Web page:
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I'm trying to relate them, I'm trying to find the key relation that would show how the conservative forces serve conservation of energy. How would they relate?

Also, how are non-conservative forces related to conservation of energy?

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Note that with both conservative and non-conservative forces, energy is conserved. However, the potential energy of a non-conservative field is not possible to express as a function simply of co-ordinates. –  Alyosha May 20 at 15:42
    
What do it mean to say that energy is conserved based on the forces? How would we know that energy is conserved due to the forces regardless being conservative for not?\ –  Key May 21 at 2:23
    
Even without the notion of forces, you can have conservation of energy: physics.stackexchange.com/questions/68591/… –  jinawee Jun 13 at 8:21

2 Answers 2

Conservative force allows us to add a term to the kinetic energy, so that the sum is always a constant. This term depends on position only.

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Let $T=\frac12mv^2$. Then $$ \mathrm dT= mv\dot v\,\mathrm dt=m\dot vv\,\mathrm dt= F\,\mathrm dx $$ In case of conservative forces, $$ F\,\mathrm dx=-\mathrm dV $$ and thus $$ \mathrm d(T+V)= 0 $$ This misses some physically interesting cases (in particular the Lorentz force) so let's see if we can do better: \begin{align*} \mathrm d(T+V) &= F\,\mathrm dx + \frac{\partial V}{\partial x}\mathrm dx + \frac{\partial V}{\partial v}\mathrm dv \\&= F\,\mathrm dx + \frac{\partial V}{\partial x}\mathrm dx + \mathrm d\left(\frac{\partial V}{\partial v} v\right) - \frac{\mathrm d}{\mathrm dt}\frac{\partial V}{\partial v} v\,\mathrm dt \end{align*} which implies $$ \mathrm d\left(T + V - \frac{\partial V}{\partial v}v\right) = \left( F + \frac{\partial V}{\partial x} - \frac{\mathrm d}{\mathrm dt}\frac{\partial V}{\partial v} \right)\,\mathrm dx $$ You obviously get a conserved quantity if $$ F = -\frac{\partial V}{\partial x} + \frac{\mathrm d}{\mathrm dt}\frac{\partial V}{\partial v} $$ This is the non-standard notion of velocity-dependent conservative forces.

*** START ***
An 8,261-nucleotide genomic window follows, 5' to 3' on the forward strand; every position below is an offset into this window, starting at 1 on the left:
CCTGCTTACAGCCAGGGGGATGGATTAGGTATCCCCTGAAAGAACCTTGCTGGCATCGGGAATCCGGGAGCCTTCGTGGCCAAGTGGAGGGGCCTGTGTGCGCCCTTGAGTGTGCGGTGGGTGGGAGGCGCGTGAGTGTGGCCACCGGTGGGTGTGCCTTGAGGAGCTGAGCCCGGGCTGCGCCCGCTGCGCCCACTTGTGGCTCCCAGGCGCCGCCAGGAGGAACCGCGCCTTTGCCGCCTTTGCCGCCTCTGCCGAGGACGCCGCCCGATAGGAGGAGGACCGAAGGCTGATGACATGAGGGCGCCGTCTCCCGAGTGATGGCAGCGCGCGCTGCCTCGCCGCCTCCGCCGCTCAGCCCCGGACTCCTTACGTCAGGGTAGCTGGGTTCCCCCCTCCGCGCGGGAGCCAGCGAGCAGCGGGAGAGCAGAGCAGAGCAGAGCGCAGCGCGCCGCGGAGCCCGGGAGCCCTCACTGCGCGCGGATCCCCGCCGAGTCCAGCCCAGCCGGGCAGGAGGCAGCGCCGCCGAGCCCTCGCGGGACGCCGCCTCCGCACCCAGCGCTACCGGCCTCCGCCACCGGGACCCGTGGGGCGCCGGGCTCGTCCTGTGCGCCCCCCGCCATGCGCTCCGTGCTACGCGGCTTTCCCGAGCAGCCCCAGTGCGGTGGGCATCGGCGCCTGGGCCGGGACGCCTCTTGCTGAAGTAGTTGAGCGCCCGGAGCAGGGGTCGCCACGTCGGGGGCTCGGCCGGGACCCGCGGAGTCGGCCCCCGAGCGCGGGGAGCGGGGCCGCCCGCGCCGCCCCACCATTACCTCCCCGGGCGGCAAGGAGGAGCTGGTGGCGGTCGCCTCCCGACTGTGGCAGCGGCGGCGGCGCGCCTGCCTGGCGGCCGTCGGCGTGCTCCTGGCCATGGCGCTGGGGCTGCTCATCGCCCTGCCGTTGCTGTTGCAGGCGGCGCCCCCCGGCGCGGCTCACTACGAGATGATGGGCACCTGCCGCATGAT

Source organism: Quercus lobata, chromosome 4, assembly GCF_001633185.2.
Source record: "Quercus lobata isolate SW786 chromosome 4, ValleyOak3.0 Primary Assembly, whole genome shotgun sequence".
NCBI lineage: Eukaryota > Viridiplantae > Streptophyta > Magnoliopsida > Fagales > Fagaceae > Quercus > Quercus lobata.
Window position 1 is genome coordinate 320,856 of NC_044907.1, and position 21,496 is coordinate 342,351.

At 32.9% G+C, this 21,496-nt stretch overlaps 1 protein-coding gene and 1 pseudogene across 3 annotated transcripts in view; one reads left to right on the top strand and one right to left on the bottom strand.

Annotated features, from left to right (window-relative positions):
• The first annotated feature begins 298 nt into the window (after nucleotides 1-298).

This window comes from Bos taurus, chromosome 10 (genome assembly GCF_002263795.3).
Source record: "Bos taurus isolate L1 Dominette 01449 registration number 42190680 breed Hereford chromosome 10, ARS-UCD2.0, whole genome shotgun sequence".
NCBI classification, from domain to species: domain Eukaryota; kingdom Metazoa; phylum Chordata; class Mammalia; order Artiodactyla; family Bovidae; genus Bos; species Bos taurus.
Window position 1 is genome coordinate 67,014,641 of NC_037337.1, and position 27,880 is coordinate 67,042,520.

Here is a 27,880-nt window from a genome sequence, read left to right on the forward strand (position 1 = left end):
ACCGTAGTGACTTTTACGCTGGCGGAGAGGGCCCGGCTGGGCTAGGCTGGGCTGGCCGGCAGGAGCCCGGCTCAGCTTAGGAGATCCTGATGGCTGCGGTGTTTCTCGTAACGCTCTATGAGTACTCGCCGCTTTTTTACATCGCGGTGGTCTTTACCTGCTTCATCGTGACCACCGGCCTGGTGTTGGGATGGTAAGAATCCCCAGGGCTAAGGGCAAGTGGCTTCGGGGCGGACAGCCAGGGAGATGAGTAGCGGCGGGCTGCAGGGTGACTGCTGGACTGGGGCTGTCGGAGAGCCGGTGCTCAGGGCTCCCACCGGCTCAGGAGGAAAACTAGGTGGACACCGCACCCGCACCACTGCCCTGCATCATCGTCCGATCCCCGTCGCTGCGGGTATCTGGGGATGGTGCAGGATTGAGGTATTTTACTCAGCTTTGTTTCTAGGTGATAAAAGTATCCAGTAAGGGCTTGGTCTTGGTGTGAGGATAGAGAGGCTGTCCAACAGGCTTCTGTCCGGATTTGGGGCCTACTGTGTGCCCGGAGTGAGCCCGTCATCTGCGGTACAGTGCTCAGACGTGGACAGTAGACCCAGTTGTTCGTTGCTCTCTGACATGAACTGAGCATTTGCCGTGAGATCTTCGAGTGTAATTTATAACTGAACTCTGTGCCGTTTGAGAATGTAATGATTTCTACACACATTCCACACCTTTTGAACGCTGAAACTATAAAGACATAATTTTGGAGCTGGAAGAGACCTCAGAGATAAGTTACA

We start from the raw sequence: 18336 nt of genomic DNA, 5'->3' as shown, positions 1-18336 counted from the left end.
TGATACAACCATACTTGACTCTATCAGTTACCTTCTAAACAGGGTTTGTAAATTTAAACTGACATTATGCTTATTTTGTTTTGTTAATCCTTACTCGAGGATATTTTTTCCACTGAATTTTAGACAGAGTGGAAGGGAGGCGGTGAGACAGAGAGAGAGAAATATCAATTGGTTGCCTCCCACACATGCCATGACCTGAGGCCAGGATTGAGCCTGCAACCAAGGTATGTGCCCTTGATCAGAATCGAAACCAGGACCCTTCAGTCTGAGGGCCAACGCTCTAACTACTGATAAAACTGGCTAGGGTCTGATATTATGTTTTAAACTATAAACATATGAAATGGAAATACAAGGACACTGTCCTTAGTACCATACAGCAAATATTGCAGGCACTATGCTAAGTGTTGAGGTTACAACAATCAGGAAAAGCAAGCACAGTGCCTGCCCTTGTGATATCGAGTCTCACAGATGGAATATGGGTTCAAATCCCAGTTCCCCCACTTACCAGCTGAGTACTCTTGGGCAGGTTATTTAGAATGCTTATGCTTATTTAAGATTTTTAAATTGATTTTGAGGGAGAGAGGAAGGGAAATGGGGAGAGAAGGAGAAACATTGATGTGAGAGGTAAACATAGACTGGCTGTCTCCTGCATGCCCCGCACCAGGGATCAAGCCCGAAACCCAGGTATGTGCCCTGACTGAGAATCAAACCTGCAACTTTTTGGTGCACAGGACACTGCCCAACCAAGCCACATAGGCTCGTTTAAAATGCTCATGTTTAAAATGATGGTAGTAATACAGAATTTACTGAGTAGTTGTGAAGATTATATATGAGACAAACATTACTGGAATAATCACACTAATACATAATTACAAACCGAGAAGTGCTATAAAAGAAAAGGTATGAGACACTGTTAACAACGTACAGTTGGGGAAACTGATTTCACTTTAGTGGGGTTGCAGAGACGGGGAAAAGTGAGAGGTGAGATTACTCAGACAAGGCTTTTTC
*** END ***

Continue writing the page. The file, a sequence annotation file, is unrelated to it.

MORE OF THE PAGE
The more conventional approach would be the switch to the Lagrangian description, which essentially goes from $$ \frac{\mathrm d}{\mathrm dt}\frac{\mathrm dT}{\mathrm dv}=\dot p_\text{kinetic}= F_\text{Newton}= -\frac{\partial V}{\partial x} + \frac{\mathrm d}{\mathrm dt}\frac{\partial V}{\partial v} $$ to $$ \frac{\mathrm d}{\mathrm dt}\frac{\partial(T-V)}{\partial v}=\dot p_\text{canonical}= F_\text{Lagrange}= \frac{\partial(T-V)}{\partial x} $$ which agree as $\partial T/\partial x=0$.

While energy is in principle always conserved, we can violate energy conservation if we fail to model relevant parts of the environment, either for convenience or by necessity. Examples would be explicit time dependence in potential or Lagrangian or energy dissipation, eg via friction, a force that cannot be written in terms of a velocity-dependent potential.

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